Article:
On October 27, 2005, Drive-By Truckers performed the song in Auburn, Alabama (with Hood back on lead vocals) in memory of the late civil rights pioneer, Rosa Parks who died three days earlier on October 24.

"Angels and Fuselage" depicts the final minutes of the fictional band, Betamax Guillotine, based almost exclusively on Lynyrd Skynyrd. The narrator is "adding up the cost of these dreams" as the plane carrying him and his band is crashing into a Southern Mississippi swamp.

The name, "Betamax Guillotine", is a reference to a long standing urban legend in which video literally killed the radio star. According to the legend, Skynyrd's lead singer, Ronnie Van Zant, was actually killed by blunt force trauma during the band's infamous plane crash when, upon impact, the plane's on-board VCR became dislodged, striking Van Zant in the back of the head and killing him instantly. Though the rumor probably isn't true, that's a moot point in the context of this album that points out that, in the case of Skynyrd, "legend overshadows the songs and the band".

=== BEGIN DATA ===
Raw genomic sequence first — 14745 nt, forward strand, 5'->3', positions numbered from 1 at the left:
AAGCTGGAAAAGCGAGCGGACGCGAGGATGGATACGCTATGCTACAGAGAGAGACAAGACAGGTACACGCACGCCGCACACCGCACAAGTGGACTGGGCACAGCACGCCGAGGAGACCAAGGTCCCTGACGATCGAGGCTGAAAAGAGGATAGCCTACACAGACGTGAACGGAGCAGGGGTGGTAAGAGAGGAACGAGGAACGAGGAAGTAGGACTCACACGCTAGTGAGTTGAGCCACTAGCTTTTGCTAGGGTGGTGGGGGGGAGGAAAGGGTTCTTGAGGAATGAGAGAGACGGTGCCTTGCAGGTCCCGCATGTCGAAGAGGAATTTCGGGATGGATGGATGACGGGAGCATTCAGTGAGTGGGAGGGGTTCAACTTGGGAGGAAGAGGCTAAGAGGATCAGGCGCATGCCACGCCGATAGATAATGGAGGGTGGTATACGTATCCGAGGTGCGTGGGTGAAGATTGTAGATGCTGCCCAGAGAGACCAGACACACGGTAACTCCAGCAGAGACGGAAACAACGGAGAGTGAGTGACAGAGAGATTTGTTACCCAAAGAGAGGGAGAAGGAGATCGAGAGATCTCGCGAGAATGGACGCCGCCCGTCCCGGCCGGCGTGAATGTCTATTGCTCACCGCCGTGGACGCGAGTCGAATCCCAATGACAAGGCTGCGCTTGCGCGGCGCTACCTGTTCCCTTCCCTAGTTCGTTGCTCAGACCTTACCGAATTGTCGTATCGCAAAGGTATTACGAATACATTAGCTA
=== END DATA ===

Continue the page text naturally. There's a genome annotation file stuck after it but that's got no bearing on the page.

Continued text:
Lynyrd Skynyrd, and this kind of mythology that surrounds them, is Southern Rock Opera's most prominent theme. "It's the ultimate underdogs-come-from-nothing-and-become-this-huge-great-thing. And then the tragic ending and even the coincidences of the story. If you made that shit up, no one would believe it. The fact that they rehearsed for years in a swamp, and then their plane crashed into a swamp. Plus, the story was so full of contradictions, as was the South. It became such a perfect metaphor for exploring the South and its contradictions" said Hood. "Bands like Lynryd Skynyrd attempted to show another side of the South. One that certainly exists. But Few saw beyond the rebel flag", says Hood in "Three Great Alabama Icons", "and this applies not only to their critics and detractors, but also from their fans and followers". Hood, again, brings up the idea of duality. Even though Lynyrd Skynyrd did their best to be the representatives of the good side of the Southern story, they were largely misunderstood and the bad side started showing up at their concerts.